Even if the doctor removes all the cancer that can be seen at the time of the surgery, some patients may be given chemotherapy or radiation therapy after surgery to kill any cancer cells that are left. Treatment given after the surgery, to lower the risk that the cancer will come back, is called adjuvant therapy.
Radiation therapy is a cancer treatment that uses high-energy x-rays or other types of radiation to kill cancer cells or keep them from growing. There are two types of radiation therapy. External radiation therapy uses a machine outside the body to send radiation toward the cancer. Internal radiation therapy uses a radioactive substance sealed in needles, seeds, wires, or catheters that are placed directly into or near the cancer.
Radiosurgery is a method of delivering radiation directly to the tumor with little damage to healthy tissue. It does not involve surgery and may be used to treat certain tumors in patients who cannot have surgery.
The way the radiation therapy is given depends on the type and stage of the cancer being treated. It also depends on where the cancer is found. For tumors in the airways, radiation is given directly to the tumor through an endoscope.
Chemotherapy is a cancer treatment that uses drugs to stop the growth of cancer cells, either by killing the cells or by stopping them from dividing. When chemotherapy is taken by mouth or injected into a vein or muscle, the drugs enter the bloodstream and can reach cancer cells throughout the body (systemic chemotherapy). When chemotherapy is placed directly into the cerebrospinal fluid, an organ, or a body cavity such as the abdomen, the drugs mainly affect cancer cells in those areas (regional chemotherapy). The way the chemotherapy is given depends on the type and stage of the cancer being treated.
See Drugs Approved for Non-Small Cell Lung Cancer for more information.
Targeted therapy is a type of treatment that uses drugs or other substances to attack specific cancer cells. Targeted therapies usually cause less harm to normal cells than chemotherapy or radiation therapy do. Monoclonal antibodies and small-molecule tyrosine kinase inhibitors are the two main types of targeted therapy being used in the treatment of non-small cell lung cancer.
Monoclonal antibody therapy is a cancer treatment that uses antibodies made in the laboratory from a single type of immune system cell. These antibodies can identify substances on cancer cells or normal substances in the blood or tissues that may help cancer cells grow. The antibodies attach to the substances and kill the cancer cells, block their growth, or keep them from spreading. Monoclonal antibodies are given by infusion. They may be used alone or to carry drugs, toxins, or radioactive material directly to cancer cells.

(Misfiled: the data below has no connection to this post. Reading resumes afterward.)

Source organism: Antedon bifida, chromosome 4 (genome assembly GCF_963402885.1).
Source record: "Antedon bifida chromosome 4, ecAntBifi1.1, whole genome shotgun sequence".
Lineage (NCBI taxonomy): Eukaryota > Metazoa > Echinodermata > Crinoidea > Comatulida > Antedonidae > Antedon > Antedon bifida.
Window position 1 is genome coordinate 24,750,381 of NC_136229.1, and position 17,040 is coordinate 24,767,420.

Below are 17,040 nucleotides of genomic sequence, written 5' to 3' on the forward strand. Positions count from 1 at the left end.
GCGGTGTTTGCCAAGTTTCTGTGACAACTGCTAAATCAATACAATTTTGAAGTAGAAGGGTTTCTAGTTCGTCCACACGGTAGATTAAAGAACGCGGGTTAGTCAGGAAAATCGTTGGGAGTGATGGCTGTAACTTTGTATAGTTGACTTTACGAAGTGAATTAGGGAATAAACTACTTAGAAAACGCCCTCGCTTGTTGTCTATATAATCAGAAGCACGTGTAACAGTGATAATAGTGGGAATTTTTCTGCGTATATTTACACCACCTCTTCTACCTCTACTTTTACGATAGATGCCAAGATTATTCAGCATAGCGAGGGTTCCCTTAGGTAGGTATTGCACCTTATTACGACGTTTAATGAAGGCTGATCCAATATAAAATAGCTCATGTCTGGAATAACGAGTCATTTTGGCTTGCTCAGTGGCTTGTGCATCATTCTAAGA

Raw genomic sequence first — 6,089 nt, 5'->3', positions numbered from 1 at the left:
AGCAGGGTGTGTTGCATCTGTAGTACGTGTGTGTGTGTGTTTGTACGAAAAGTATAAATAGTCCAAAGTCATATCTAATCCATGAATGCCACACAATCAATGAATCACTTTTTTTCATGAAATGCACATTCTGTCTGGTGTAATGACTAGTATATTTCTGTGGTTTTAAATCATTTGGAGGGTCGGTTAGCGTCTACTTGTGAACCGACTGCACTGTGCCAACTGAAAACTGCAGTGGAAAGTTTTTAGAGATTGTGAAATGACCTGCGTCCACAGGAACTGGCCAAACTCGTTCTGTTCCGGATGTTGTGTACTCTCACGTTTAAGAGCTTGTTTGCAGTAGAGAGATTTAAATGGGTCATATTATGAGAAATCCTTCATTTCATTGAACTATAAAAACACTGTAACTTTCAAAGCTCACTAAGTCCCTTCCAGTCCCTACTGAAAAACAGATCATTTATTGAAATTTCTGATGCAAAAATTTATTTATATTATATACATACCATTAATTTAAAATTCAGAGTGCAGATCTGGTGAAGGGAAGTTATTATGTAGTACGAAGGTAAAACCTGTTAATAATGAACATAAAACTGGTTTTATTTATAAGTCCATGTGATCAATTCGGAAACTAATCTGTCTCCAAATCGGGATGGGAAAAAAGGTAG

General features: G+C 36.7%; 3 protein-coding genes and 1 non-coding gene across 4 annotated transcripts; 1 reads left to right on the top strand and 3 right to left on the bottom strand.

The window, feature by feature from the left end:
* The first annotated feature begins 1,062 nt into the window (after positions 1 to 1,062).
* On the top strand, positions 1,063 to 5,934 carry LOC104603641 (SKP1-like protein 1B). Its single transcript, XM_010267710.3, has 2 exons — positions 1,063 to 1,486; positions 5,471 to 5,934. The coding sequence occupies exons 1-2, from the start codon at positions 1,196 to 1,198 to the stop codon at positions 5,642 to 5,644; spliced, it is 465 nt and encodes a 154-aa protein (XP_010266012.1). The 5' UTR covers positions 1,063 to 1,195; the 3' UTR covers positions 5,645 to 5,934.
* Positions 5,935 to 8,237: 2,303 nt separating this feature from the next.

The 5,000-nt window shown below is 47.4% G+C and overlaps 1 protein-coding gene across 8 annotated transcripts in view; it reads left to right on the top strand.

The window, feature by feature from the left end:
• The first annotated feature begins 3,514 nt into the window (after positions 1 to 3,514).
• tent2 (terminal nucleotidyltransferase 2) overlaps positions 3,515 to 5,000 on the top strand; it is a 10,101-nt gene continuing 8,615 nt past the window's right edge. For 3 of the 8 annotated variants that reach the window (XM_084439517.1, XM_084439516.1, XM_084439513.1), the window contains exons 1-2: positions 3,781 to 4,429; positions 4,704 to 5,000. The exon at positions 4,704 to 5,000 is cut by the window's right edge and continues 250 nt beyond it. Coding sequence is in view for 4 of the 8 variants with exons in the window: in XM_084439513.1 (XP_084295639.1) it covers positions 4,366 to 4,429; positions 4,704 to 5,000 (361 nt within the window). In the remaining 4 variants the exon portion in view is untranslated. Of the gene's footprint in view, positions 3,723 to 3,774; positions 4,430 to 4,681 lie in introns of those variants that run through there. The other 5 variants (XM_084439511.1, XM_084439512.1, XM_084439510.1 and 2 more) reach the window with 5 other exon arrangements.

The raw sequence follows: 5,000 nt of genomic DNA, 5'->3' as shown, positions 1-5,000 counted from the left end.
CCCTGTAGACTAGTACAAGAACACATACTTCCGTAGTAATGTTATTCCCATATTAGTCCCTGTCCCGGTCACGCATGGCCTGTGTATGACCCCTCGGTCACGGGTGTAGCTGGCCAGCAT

Monoclonal antibodies used to treat non-small cell lung cancer include bevacizumab and cetuximab. Bevacizumab binds to vascular endothelial growth factor (VEGF) in the blood and tissues and may prevent the growth of new blood vessels that tumors need to grow. Cetuximab is a monoclonal antibody that acts as a tyrosine kinase inhibitor. It binds to epidermal growth factor receptor (EGFR), which is a tyrosine kinase protein, on the surface of cancer cells and works to stop the cells from growing and dividing.
Small-molecule tyrosine kinase inhibitors are targeted therapy drugs that work inside cancer cells and block signals needed for tumors to grow. Small-molecule tyrosine kinase inhibitors may be used with other anticancer drugs as adjuvant therapy.
Small-molecule tyrosine kinase inhibitors used to treat non-small cell lung cancer include erlotinib and gefitinib. They are types of epidermal growth factor receptor (EGFR) tyrosine kinase inhibitors.
Crizotinib is another type of small-molecule tyrosine kinase inhibitor that is used to treat non-small cell lung cancer. It is used to treat non-small cell lung cancer that has certain mutations (changes) in the anaplastic lymphoma kinase (ALK) gene. The protein made by the ALK gene has tyrosine kinase activity.